In "Summer Rental," John Candy's daughter listens to a radio headset that plays songs from "Footloose" and "Beverly Hills Cop" -- like "Summer Rental," both are Paramount movies; and when Candy takes his clan to a local theater, the walls are papered with posters from such Paramount releases as "Footloose" and "Friday the 13th." Paramount executives say this was simply a way to avoid the cost of "clearances" for songs and posters they didn't own. But when the taint of self-promotion obstructs the audience's enjoyment of the movie, such savings are penny-wise and plenty foolish.

Toward the close of "Pee-wee's Big Adventure," Pee-wee rides his bicycle on a chase through the Warner Bros. studios. Warner Bros., of course, made the movie. Likewise, when "National Lampoon's European Vacation" ends with a collage of what's wonderful about America, one of the first snapshots is the same portrait of Clint Eastwood that graces the poster for "Pale Rider," another Warner summer release. "Clint Eastwood is a very recognizable American, and that was the reason," Rob Friedman, Warner's vice president for worldwide publicity, told me. "But it was not intended directly or indirectly to promote 'Pale Rider,' " he added -- somewhat peevishly, I thought.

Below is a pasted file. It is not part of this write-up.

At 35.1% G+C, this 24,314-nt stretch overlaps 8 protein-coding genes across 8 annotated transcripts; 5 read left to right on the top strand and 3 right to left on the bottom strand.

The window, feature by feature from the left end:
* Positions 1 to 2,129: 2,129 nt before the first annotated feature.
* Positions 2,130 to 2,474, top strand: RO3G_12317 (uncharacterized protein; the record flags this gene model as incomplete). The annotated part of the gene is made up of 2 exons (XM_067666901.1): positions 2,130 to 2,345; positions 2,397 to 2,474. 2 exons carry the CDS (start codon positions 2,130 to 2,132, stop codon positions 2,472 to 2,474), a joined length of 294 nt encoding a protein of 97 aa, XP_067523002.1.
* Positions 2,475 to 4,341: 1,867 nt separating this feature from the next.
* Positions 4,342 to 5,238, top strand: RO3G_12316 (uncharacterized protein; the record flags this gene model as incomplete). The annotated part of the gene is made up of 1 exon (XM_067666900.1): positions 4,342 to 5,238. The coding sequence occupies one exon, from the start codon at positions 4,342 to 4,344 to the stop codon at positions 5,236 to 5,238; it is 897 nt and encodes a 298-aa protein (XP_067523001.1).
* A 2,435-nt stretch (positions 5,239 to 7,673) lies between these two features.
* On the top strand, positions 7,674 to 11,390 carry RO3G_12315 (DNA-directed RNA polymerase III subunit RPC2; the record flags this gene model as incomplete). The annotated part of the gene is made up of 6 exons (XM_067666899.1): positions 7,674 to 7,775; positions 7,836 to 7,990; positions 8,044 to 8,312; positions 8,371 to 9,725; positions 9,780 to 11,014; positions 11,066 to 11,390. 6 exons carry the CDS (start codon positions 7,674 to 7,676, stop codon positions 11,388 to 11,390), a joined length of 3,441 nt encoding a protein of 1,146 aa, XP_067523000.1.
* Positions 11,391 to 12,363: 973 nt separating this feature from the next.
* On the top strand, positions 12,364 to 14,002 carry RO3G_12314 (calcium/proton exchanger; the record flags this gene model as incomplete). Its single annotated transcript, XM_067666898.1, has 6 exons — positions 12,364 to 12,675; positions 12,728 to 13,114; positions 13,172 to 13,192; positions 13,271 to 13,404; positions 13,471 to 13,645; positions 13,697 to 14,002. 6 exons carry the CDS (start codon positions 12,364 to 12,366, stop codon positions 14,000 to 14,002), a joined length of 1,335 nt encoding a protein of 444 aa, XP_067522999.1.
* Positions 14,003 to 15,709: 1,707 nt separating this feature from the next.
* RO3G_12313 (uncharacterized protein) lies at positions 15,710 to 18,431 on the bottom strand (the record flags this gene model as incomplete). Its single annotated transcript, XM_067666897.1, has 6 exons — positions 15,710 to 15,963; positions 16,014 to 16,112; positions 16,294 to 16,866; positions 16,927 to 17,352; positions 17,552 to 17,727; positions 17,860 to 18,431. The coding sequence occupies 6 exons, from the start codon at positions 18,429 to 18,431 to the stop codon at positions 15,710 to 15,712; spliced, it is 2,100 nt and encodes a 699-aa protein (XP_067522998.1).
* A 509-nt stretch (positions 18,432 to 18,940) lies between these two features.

If there is any single force that has brought us to this unsightly bend in the road, though, it is Coca-Cola, which owns both Columbia Pictures and, through Columbia, roughly a third of Tri-Star.

Coke is not known primarily as a company with a sense of humor. When Coke bought Columbia, a ukase descended to the studio's executives ordering that no 7-Up or Pepsi would be served at studio events, nor any Miller or Lowenbrau beer (which is owned by Philip Morris, owner of 7-Up), nor such Pepsi products as Frito-Lay potato chips. Neither would any appear in Columbia's movies.